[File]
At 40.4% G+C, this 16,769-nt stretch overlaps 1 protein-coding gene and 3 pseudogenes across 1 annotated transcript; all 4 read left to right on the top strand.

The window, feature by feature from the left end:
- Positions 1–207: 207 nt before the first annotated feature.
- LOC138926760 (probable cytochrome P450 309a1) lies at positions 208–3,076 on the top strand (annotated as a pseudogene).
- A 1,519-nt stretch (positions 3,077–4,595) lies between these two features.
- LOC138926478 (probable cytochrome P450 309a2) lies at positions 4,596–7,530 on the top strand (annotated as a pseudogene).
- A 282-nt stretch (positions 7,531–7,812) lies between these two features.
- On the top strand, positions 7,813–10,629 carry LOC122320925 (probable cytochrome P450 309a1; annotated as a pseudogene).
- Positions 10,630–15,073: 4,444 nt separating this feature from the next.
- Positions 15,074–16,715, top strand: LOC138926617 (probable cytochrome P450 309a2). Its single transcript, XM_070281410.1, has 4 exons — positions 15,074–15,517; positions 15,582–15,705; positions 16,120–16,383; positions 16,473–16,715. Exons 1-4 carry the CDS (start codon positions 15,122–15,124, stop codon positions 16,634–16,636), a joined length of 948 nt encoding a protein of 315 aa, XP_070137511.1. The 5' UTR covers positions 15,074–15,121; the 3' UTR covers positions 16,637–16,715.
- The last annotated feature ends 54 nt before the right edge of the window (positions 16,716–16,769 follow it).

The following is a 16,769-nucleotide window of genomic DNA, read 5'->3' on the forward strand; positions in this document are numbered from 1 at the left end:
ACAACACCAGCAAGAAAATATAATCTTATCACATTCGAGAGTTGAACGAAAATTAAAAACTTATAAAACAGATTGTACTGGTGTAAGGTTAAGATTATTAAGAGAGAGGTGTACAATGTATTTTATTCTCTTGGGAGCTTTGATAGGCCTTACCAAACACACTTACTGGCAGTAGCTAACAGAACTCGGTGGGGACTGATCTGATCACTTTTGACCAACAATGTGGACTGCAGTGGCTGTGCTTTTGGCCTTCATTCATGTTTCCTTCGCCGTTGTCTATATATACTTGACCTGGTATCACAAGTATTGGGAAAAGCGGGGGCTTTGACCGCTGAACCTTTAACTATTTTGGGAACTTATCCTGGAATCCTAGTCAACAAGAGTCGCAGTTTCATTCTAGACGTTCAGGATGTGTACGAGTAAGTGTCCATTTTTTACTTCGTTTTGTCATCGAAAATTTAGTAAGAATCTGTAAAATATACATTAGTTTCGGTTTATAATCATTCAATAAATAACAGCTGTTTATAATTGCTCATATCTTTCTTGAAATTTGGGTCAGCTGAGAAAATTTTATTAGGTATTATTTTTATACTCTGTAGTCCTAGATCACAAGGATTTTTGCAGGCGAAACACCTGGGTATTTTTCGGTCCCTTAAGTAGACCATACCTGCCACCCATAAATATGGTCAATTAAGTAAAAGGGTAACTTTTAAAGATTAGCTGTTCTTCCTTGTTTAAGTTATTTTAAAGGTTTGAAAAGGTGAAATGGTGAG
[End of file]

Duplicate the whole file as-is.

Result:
At 40.4% G+C, this 16,769-nt stretch overlaps 1 protein-coding gene and 3 pseudogenes across 1 annotated transcript; all 4 read left to right on the top strand.

The window, feature by feature from the left end:
- Positions 1–207: 207 nt before the first annotated feature.
- LOC138926760 (probable cytochrome P450 309a1) lies at positions 208–3,076 on the top strand (annotated as a pseudogene).
- A 1,519-nt stretch (positions 3,077–4,595) lies between these two features.
- LOC138926478 (probable cytochrome P450 309a2) lies at positions 4,596–7,530 on the top strand (annotated as a pseudogene).
- A 282-nt stretch (positions 7,531–7,812) lies between these two features.
- On the top strand, positions 7,813–10,629 carry LOC122320925 (probable cytochrome P450 309a1; annotated as a pseudogene).
- Positions 10,630–15,073: 4,444 nt separating this feature from the next.
- Positions 15,074–16,715, top strand: LOC138926617 (probable cytochrome P450 309a2). Its single transcript, XM_070281410.1, has 4 exons — positions 15,074–15,517; positions 15,582–15,705; positions 16,120–16,383; positions 16,473–16,715. Exons 1-4 carry the CDS (start codon positions 15,122–15,124, stop codon positions 16,634–16,636), a joined length of 948 nt encoding a protein of 315 aa, XP_070137511.1. The 5' UTR covers positions 15,074–15,121; the 3' UTR covers positions 16,637–16,715.
- The last annotated feature ends 54 nt before the right edge of the window (positions 16,716–16,769 follow it).

The following is a 16,769-nucleotide window of genomic DNA, read 5'->3' on the forward strand; positions in this document are numbered from 1 at the left end:
ACAACACCAGCAAGAAAATATAATCTTATCACATTCGAGAGTTGAACGAAAATTAAAAACTTATAAAACAGATTGTACTGGTGTAAGGTTAAGATTATTAAGAGAGAGGTGTACAATGTATTTTATTCTCTTGGGAGCTTTGATAGGCCTTACCAAACACACTTACTGGCAGTAGCTAACAGAACTCGGTGGGGACTGATCTGATCACTTTTGACCAACAATGTGGACTGCAGTGGCTGTGCTTTTGGCCTTCATTCATGTTTCCTTCGCCGTTGTCTATATATACTTGACCTGGTATCACAAGTATTGGGAAAAGCGGGGGCTTTGACCGCTGAACCTTTAACTATTTTGGGAACTTATCCTGGAATCCTAGTCAACAAGAGTCGCAGTTTCATTCTAGACGTTCAGGATGTGTACGAGTAAGTGTCCATTTTTTACTTCGTTTTGTCATCGAAAATTTAGTAAGAATCTGTAAAATATACATTAGTTTCGGTTTATAATCATTCAATAAATAACAGCTGTTTATAATTGCTCATATCTTTCTTGAAATTTGGGTCAGCTGAGAAAATTTTATTAGGTATTATTTTTATACTCTGTAGTCCTAGATCACAAGGATTTTTGCAGGCGAAACACCTGGGTATTTTTCGGTCCCTTAAGTAGACCATACCTGCCACCCATAAATATGGTCAATTAAGTAAAAGGGTAACTTTTAAAGATTAGCTGTTCTTCCTTGTTTAAGTTATTTTAAAGGTTTGAAAAGGTGAAATGGTGAG